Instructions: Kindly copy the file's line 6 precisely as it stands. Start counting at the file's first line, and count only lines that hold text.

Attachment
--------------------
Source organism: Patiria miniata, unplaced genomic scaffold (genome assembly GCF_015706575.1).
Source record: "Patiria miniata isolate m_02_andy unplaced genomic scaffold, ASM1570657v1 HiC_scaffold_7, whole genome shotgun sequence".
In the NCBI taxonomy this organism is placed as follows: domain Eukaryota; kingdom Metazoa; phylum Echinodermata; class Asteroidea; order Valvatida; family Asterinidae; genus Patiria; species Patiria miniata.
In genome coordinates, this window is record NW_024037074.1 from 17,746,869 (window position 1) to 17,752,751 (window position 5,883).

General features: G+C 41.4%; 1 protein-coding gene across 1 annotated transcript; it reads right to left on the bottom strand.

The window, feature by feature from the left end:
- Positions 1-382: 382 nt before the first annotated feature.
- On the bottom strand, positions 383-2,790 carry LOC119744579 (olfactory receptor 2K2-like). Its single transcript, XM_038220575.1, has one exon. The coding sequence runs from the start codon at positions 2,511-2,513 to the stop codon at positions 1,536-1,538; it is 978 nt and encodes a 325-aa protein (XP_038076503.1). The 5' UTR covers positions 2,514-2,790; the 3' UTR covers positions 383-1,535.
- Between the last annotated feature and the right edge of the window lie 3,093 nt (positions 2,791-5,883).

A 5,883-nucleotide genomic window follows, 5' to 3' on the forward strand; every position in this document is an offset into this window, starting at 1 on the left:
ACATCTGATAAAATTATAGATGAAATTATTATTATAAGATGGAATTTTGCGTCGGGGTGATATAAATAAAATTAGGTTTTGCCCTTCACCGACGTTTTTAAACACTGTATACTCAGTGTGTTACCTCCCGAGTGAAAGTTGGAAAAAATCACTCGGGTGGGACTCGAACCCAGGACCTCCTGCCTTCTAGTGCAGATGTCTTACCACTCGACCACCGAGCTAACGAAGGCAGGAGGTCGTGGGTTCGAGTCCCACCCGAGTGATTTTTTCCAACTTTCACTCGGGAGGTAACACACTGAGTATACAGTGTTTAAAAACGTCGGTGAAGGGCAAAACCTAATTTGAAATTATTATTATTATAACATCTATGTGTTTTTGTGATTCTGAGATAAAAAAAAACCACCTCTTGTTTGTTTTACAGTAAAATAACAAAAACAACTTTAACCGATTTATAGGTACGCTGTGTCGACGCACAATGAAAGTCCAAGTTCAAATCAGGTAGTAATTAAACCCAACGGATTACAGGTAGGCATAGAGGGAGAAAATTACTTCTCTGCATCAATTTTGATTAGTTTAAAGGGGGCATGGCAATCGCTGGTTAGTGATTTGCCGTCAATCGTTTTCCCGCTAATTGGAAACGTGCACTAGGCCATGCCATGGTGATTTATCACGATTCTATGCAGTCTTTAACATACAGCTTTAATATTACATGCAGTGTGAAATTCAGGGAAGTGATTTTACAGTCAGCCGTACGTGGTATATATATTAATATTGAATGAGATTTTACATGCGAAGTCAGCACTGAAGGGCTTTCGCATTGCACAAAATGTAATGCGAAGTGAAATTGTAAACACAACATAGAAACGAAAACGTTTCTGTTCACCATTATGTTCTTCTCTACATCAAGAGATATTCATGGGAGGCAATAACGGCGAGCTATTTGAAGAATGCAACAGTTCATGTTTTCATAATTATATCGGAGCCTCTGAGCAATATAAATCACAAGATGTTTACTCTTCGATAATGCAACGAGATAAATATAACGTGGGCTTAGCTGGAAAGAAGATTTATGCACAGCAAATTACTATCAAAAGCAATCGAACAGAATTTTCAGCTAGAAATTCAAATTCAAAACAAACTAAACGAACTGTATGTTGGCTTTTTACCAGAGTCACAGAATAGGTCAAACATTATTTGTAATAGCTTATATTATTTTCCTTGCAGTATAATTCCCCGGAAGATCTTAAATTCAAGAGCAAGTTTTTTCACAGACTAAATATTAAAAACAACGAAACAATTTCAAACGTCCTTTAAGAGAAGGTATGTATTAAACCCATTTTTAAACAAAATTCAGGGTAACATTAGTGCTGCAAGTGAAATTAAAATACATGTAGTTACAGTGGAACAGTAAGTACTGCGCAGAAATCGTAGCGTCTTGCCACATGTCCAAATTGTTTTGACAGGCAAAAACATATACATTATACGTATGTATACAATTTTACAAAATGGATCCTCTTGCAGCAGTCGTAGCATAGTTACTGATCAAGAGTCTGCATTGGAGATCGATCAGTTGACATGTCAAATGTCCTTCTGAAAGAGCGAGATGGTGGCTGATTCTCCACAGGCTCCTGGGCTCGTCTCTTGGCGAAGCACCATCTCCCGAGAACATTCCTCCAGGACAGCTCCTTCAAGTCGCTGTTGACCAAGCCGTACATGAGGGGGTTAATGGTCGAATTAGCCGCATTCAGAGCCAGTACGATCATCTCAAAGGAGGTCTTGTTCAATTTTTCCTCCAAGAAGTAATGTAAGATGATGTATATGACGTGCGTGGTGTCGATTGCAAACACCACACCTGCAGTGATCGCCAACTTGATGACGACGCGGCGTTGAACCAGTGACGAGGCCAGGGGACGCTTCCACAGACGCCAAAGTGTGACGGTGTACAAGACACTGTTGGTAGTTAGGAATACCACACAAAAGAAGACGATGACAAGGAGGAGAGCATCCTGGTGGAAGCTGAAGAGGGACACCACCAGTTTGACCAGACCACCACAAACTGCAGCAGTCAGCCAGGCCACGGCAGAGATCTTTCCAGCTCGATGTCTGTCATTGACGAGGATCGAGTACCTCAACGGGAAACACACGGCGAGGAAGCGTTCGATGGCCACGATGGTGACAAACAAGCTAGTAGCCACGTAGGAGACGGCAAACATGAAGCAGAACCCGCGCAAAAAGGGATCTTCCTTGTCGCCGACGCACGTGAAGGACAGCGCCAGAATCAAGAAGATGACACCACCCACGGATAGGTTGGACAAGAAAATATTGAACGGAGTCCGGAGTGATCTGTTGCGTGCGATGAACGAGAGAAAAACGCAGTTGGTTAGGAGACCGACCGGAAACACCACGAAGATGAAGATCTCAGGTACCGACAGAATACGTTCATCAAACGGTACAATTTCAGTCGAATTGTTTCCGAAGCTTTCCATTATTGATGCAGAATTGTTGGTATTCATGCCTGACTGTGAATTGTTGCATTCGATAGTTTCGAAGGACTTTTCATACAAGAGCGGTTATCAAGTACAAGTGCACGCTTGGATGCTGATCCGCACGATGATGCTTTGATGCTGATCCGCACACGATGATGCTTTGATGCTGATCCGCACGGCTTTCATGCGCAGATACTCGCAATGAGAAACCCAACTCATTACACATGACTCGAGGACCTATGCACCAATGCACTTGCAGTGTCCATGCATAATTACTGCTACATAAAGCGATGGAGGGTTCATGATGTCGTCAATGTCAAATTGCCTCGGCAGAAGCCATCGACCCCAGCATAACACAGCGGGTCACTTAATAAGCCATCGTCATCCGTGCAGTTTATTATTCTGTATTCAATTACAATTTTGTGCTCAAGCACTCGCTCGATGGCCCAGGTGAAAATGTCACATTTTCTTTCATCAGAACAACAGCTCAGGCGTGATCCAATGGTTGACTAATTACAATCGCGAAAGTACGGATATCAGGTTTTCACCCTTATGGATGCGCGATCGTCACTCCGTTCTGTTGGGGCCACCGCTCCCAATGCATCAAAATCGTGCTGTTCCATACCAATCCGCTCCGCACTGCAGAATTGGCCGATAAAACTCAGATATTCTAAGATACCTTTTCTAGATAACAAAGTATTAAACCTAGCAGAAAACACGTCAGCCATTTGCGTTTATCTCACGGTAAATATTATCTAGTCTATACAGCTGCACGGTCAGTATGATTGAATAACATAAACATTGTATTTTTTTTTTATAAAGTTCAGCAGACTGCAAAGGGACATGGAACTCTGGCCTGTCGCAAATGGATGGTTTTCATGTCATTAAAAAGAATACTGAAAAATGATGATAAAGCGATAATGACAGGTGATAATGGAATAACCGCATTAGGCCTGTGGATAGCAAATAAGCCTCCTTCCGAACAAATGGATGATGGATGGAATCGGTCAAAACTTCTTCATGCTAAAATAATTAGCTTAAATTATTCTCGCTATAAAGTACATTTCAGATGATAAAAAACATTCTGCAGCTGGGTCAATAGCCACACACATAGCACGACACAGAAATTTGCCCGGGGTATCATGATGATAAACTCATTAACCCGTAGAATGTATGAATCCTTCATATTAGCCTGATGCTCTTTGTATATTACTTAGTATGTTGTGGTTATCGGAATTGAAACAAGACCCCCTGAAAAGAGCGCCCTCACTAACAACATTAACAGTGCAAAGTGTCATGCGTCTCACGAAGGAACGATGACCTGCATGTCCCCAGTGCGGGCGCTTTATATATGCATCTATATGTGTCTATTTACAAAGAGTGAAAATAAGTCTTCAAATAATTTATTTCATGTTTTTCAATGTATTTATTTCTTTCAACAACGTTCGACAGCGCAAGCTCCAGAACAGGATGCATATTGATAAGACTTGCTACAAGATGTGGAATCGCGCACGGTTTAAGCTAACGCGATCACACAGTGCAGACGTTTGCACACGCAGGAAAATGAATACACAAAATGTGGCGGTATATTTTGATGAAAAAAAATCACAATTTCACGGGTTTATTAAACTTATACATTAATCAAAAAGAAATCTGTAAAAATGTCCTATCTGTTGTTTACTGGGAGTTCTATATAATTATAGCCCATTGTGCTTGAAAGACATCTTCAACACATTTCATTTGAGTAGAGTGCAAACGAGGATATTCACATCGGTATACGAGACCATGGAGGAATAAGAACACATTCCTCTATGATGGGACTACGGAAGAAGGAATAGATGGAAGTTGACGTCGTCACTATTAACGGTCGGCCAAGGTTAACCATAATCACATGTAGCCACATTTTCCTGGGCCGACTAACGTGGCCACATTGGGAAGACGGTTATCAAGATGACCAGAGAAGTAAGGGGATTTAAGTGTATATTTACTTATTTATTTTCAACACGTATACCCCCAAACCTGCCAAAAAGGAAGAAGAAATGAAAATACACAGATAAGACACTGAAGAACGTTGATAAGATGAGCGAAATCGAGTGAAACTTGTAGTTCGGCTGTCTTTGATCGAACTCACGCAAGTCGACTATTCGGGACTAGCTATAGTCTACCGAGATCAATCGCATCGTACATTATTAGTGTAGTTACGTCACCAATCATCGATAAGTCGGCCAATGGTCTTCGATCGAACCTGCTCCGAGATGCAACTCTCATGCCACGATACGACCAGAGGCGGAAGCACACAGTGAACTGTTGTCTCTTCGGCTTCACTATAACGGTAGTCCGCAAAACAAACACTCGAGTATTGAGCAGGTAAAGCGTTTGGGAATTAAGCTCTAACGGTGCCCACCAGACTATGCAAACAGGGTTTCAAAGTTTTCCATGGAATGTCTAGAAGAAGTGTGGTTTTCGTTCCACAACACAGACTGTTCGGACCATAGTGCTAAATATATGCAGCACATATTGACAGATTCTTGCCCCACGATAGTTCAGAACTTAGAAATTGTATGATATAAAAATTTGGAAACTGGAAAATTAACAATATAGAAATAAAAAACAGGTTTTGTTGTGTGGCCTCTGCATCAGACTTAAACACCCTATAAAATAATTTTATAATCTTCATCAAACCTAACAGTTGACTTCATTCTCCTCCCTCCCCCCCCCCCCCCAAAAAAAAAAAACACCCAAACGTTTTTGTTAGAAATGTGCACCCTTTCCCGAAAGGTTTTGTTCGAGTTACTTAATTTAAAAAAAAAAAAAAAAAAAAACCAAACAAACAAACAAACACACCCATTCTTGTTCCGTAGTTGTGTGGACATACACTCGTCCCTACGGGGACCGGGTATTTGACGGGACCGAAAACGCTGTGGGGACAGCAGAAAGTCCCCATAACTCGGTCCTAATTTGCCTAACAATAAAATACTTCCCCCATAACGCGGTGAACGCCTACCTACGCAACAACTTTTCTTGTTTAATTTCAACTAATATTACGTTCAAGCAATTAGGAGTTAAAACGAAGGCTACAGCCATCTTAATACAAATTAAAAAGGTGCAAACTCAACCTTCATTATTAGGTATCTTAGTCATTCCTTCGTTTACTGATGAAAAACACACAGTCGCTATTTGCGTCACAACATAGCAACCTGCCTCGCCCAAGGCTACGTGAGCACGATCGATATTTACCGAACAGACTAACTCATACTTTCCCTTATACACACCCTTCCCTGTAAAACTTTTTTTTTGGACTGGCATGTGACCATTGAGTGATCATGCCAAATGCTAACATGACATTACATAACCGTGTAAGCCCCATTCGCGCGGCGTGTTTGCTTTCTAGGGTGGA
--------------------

The window, feature by feature from the left end: